Vernon Webster, chairman of the property owners association, is one who fell foul of the confusion. With the advent of direct rule he was prosecuted for allowing mixed-race Colored tenants to occupy an apartment block he owned.
This is a crime under South African law, but not in Namibia. Furious, Webster chose to serve a five-day prison term rather than pay a fine.
What made the case even more noteworthy is that Walvis Bay had no jail at the time (one is being built now), so Webster had to be taken to Swakopmund 22 miles away and outside the enclave.
"I must be the first person to have served a prison sentence in a place where what I had done was not a crime," he remarked.
Webster's experience is not the only legal absurdity that has arisen. Most local whites are happy enough to have South Africa's apartheid laws imposed, but not its stringent liquor laws. They had grown accustomed to the continental ways of the former German colony, so by popular demand the liquor laws were waived and the pubs still open on Sundays.
So, it seems, have the South African laws prohibiting marriages and sex across the color line. At Natasha's night club on the waterfront black prostitutes pick up white sailors without apparent anxiety.
Heinz Peveling, a German watch repairer, and his Colored wife Rachel have a house in town and there has been no attempt to prosecute them.
At first the Pevelings were so worried about the South African laws that they took a house in Swakopmund and drove to work every day, but a year ago they decided the 44-mile round trip was too expensive and they moved to Walvis Bay.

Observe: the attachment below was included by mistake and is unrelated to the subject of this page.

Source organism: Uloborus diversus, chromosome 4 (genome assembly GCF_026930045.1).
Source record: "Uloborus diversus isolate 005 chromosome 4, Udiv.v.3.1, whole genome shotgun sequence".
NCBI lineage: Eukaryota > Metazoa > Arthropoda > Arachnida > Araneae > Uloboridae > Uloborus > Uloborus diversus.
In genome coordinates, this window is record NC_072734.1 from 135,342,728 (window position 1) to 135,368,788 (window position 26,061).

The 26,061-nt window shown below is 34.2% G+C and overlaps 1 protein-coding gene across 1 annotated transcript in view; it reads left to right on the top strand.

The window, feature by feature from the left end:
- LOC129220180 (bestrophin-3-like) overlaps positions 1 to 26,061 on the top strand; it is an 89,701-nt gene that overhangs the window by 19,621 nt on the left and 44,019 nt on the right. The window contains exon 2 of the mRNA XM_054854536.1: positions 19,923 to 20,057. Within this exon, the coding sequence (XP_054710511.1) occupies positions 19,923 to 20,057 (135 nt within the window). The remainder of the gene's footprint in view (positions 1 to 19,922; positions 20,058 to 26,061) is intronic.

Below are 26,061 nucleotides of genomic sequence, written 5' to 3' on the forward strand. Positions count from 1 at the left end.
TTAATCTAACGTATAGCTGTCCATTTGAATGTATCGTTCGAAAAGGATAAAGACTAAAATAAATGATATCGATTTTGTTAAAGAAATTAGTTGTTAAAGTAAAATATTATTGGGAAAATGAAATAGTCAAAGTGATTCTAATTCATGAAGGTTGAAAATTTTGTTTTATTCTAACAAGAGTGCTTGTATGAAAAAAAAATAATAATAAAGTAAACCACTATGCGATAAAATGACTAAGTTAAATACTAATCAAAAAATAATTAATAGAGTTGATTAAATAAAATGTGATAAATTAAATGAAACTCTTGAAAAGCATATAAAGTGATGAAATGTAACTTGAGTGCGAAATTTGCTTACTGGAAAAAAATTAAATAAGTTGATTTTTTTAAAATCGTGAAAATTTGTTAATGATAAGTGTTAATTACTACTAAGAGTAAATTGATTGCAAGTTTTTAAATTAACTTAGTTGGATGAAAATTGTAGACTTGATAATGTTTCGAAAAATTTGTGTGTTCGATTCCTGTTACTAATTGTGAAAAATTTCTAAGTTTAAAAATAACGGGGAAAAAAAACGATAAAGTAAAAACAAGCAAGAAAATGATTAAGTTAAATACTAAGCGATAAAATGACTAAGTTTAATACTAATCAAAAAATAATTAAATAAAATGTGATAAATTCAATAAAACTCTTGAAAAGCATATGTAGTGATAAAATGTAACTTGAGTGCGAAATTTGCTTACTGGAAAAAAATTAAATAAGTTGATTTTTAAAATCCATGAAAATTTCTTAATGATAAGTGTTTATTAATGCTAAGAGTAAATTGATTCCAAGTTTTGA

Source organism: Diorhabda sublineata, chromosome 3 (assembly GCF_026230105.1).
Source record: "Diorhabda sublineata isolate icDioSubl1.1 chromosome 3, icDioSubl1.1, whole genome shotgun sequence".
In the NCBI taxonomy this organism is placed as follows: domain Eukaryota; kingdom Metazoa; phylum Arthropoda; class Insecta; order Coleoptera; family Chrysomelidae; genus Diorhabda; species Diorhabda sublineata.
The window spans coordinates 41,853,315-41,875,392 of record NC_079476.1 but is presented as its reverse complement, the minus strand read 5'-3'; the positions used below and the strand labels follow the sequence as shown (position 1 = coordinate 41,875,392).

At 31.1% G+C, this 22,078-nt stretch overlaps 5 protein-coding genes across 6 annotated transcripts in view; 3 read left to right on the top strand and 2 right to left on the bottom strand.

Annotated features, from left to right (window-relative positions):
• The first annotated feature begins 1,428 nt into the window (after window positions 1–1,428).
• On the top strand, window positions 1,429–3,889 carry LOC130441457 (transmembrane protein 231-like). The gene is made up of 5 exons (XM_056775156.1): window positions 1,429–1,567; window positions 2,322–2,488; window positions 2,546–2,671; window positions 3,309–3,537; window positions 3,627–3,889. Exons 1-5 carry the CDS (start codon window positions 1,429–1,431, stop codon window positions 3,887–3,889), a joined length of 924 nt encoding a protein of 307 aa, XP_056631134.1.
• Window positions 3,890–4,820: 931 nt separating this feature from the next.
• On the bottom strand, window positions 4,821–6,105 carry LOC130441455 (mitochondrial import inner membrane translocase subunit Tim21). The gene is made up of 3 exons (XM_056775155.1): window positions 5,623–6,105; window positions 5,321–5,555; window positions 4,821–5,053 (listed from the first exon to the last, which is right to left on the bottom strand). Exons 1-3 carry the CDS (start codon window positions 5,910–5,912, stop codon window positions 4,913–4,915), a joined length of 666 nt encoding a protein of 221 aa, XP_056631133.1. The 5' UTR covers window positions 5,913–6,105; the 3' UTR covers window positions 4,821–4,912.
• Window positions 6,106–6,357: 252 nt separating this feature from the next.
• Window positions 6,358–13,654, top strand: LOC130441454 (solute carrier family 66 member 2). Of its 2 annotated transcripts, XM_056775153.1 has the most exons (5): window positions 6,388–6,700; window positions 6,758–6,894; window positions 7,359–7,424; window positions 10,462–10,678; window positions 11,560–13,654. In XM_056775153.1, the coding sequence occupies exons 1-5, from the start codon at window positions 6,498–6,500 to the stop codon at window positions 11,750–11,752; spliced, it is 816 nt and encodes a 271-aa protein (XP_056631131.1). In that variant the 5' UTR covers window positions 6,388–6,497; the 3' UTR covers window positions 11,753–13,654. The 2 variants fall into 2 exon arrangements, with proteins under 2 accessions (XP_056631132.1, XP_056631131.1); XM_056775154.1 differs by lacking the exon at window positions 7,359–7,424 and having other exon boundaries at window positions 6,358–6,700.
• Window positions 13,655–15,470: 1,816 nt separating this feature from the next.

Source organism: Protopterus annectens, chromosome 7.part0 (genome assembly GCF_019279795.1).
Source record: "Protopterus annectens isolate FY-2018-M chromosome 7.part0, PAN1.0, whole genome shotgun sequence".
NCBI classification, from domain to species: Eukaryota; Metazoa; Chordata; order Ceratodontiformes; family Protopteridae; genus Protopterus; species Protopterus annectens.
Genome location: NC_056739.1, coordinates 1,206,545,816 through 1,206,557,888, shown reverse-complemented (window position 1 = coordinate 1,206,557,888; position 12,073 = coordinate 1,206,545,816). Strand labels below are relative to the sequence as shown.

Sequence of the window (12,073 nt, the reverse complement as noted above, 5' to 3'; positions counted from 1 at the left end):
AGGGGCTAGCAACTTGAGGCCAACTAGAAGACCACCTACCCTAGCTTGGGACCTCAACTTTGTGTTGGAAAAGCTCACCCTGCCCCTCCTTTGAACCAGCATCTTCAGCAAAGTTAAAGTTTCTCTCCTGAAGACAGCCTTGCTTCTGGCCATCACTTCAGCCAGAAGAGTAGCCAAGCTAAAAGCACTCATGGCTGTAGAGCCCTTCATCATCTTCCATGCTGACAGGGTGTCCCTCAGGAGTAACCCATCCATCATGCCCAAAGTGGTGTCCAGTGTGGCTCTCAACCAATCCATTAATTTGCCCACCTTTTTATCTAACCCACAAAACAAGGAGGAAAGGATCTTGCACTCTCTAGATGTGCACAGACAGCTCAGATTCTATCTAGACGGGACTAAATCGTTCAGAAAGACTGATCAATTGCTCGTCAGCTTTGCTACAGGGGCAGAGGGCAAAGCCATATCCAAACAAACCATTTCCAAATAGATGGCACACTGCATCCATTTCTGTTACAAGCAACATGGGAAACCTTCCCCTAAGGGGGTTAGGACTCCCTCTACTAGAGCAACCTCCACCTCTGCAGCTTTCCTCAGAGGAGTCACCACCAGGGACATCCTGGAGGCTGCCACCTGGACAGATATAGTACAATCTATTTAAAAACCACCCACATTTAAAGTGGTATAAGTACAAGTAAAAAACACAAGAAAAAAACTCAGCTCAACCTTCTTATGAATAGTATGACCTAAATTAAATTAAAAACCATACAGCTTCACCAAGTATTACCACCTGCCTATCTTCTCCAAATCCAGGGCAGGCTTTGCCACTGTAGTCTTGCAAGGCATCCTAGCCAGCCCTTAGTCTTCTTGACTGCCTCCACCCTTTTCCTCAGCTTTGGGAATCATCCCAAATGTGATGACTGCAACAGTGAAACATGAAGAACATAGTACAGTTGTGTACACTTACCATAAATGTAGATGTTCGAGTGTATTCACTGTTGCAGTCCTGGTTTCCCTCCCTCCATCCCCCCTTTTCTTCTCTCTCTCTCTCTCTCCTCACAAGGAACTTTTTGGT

"We just said to hell with it, let's go and see what happens," said Rachel. "Well, nothing has happened yet, but we haven't been able to get our little girl into a nursery school. We'll have to send her away next year."
"It's completely arbitrary," says Webster. "They switch these laws on and off to suit themselves."
Walvis Bay is an unlovely town in a dramatic setting. The Namib Desert sweeps in great red dunes into an icy South Atlantic, where the Benguella current washes up from Antarctica.
The combination of cold sea and burning desert has produced the most desolate coastline on earth. The moonscape of the Skeleton Coast stretches away to the Angolan border in the north, a legendary wasteland which was the graveyard of early navigators trying to find a route to the East.
The desert sand sifts into the town pervasively. The heat is like fire. Walvis Bay is a fishing port and during the season the stench of fishmeal from waterfront factories fills the air.
The buildings are low, squat, lacking even in functional beauty. The style is garish utilitarian, gas-station gothic. There are bars and liquor stores on every block. Huge silver fuel storage tanks spill into town, reflecting the solar heat like mirrors.
It used to be a prosperous place with one of the world's richest fishing grounds just off the coast, but South African fishermen plundered it. Excessive catches have depleted the waters, and damage to the pelagic fish resources may be irreversible. A pilchard catch of 1,387,000 tons in 1968 had dwindled to 11,000 tons by 1980.
The population of Walvis Bay has shrunk as a result, from 30,000 to 22,000, according to town clerk Jan J. Wilken.
But Wilken thinks boom times may come back to Walvis Bay if Namibia becomes independent. Anxious whites, he believes, will use it has a bolthole. He says they are buying up property already.